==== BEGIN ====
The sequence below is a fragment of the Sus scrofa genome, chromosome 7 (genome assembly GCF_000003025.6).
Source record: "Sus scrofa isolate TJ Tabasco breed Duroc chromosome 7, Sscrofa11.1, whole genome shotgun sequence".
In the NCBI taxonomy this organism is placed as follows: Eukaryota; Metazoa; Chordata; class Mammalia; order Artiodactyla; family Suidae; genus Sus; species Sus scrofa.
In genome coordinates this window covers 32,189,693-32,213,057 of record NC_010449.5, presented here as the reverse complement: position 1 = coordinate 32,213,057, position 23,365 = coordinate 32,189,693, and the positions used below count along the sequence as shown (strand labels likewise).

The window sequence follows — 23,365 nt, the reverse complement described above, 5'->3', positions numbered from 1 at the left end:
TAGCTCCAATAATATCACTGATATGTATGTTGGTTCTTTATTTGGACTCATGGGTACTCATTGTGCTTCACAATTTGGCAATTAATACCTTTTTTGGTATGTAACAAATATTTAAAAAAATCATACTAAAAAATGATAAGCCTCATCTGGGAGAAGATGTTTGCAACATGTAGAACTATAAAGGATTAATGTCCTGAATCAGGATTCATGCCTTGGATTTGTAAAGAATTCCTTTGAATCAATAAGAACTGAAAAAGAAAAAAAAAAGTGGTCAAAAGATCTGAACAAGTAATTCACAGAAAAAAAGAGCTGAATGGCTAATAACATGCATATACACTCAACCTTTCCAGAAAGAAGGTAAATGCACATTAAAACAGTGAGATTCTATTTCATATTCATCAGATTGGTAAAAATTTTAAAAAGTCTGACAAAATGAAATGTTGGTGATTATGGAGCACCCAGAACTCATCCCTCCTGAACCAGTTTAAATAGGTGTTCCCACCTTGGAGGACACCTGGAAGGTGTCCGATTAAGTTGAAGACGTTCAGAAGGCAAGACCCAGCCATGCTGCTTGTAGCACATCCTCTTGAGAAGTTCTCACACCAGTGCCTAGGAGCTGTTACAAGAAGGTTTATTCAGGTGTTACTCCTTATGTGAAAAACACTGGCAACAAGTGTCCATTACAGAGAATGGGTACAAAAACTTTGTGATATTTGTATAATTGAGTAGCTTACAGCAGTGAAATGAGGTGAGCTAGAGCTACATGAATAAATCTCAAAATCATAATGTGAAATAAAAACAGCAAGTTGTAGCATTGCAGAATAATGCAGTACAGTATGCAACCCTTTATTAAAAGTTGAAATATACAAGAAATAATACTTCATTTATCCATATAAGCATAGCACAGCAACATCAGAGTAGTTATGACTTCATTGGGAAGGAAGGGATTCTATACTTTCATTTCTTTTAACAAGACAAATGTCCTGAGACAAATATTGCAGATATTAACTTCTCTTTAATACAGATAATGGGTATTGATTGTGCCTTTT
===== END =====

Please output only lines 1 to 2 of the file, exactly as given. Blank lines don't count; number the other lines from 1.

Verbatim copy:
The sequence below is a fragment of the Sus scrofa genome, chromosome 7 (genome assembly GCF_000003025.6).
Source record: "Sus scrofa isolate TJ Tabasco breed Duroc chromosome 7, Sscrofa11.1, whole genome shotgun sequence".